Confusion abounded when Delta Air Lines, Inc. (NYSE: DAL) Flight 89 dumped fuel during an emergency landing earlier this month. While the procedure can be necessary at times, Flight 89 violated several restrictions while doing so – causing them to jettison the fuel over a populated school. The fuel doused 67 children and educators as a result, creating a considerable incident for Delta Air Lines. The opening days of the associated investigation have only deepened the mystery.
Fuel dumps are a relatively routine part of emergency landings. However, most events require the plane to have achieved a high enough altitude to allow the fuel to evaporate before land fall. Worst case scenario, the plane may be allowed to vent fuel closer to the ground if they are away from a populated area. In Flight 89’s case, had they requested permission, it would have been denied. In fact, when questioned prior to their emergency landing, the pilot claimed it would not be necessary.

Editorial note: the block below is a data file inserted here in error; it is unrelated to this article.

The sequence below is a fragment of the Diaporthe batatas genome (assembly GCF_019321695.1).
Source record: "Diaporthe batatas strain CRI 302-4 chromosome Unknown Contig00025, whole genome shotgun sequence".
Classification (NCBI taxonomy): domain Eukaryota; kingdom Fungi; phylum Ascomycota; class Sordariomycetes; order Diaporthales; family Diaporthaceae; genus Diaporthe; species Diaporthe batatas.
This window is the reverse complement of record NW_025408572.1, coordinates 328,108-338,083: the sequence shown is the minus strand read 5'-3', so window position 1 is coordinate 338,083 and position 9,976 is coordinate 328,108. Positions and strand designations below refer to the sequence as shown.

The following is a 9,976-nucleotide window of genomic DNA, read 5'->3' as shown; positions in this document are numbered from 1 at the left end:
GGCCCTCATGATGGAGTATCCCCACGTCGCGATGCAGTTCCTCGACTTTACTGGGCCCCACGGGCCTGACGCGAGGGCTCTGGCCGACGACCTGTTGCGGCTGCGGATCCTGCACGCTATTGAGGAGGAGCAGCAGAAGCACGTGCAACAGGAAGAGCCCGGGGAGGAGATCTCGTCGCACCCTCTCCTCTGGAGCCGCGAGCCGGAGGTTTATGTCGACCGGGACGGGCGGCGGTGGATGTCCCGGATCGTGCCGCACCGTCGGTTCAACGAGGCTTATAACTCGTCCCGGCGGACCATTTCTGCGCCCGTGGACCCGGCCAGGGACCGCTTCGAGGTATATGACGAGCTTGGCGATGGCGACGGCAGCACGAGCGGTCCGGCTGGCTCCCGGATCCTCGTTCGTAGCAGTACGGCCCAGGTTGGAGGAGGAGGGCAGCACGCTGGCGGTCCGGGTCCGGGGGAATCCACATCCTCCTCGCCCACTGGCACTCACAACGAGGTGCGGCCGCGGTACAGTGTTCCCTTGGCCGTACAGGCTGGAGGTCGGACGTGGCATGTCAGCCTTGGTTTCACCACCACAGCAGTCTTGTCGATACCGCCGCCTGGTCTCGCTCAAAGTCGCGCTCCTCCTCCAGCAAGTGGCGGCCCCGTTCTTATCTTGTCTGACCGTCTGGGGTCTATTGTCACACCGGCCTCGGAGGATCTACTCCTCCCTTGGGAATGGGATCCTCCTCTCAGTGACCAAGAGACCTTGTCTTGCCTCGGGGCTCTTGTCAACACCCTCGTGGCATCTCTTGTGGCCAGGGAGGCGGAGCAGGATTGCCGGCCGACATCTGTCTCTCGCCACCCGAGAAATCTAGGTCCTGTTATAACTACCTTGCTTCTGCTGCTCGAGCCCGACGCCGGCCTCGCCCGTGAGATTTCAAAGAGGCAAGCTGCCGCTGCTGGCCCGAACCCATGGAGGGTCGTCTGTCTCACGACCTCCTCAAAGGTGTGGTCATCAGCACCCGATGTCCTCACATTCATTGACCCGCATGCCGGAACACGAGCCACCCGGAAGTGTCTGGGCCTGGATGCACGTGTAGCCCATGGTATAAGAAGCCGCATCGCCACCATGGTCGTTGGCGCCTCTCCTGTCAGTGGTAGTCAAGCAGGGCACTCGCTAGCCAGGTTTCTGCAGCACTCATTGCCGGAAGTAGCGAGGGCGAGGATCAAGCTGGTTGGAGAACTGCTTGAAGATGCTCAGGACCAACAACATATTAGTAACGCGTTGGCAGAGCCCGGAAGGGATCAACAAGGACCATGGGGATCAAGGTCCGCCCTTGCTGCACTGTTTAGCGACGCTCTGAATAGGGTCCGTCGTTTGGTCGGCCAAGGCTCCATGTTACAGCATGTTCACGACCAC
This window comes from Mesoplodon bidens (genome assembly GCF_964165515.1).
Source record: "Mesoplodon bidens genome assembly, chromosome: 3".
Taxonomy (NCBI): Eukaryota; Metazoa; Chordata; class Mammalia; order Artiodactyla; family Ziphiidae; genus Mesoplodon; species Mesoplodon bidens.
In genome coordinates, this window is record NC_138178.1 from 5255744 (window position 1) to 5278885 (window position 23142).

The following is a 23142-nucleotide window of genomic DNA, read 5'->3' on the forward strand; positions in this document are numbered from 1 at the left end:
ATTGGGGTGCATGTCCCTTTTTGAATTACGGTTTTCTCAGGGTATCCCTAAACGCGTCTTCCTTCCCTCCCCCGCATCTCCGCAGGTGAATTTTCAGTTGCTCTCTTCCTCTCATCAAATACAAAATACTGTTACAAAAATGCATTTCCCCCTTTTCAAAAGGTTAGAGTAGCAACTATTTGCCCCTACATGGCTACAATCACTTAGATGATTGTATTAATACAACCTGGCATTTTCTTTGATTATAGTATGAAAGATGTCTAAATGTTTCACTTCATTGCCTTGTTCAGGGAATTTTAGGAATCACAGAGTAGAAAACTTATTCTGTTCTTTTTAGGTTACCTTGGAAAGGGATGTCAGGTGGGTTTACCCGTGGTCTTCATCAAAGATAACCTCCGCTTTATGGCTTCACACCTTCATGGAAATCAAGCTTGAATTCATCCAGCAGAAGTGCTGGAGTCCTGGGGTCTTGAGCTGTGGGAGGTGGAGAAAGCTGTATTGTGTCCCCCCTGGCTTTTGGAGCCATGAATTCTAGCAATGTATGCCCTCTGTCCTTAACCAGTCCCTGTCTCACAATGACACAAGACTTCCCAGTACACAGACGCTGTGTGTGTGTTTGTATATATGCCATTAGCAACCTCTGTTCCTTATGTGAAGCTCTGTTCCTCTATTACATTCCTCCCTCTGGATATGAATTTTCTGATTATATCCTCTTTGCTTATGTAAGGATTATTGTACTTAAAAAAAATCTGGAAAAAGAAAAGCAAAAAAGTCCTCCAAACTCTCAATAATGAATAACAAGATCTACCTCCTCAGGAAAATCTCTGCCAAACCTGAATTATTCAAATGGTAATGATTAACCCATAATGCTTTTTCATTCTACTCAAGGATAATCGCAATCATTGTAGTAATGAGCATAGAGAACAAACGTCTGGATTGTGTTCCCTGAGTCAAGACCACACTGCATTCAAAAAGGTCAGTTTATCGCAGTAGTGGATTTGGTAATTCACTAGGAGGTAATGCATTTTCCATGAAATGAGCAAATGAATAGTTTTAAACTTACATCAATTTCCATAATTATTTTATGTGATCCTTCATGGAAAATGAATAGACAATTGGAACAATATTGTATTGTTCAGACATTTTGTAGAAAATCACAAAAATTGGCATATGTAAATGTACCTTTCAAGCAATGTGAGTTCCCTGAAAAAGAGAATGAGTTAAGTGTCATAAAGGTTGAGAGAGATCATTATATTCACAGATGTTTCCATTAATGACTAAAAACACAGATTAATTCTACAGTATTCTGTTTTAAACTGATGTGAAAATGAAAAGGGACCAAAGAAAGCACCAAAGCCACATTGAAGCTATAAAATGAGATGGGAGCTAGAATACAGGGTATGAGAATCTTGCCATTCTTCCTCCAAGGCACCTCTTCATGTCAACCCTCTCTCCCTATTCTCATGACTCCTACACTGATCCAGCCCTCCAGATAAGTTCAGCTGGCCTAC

Delta: Repercussions and Aftermath
In the immediate aftermath of the fuel dump, many teachers and students reacted with reasonable surprise. This may have worsened the situation, as they looked up in time to receive exposure to their eyes and mouth. This has prompted some educators to seek damages from Delta. It is further likely that the fuel will contaminate some of the affected sites.
It is also likely that the event will lead to questions regarding Delta’s in-house procedures. While such a fuel dump is certainly against Delta’s official rules, a chain of errors clearly led to the pilot’s actions. The FAA and other associated regulatory bodies will keep a closer eye on Delta moving forward. Thus far, Delta’s stock prices have not been impacted – trading at $62 and up from last month’s price.
Greater Aviation Scrutiny
Delta’s incident comes at a time of greater aviation scrutiny across the board. In addition to the fuel dump, a Delta flight recently slid off the runway at Kansas City International Airport in Missouri. This comes in the wake of the now infamous grounding of Boeing’s 737 Max fleet. Boeing’s flagship airframe remains inactive, although regulators are working to re-certify it.
Although aviation companies are not to blame, the recent downing of Ukraine Airlines Flight 752 leaving Iran drew further attention to plane disasters. These events combined have created a perhaps overblown public apprehension at air travel – something that air lines will have to work to overcome.
Article By: Adam Stone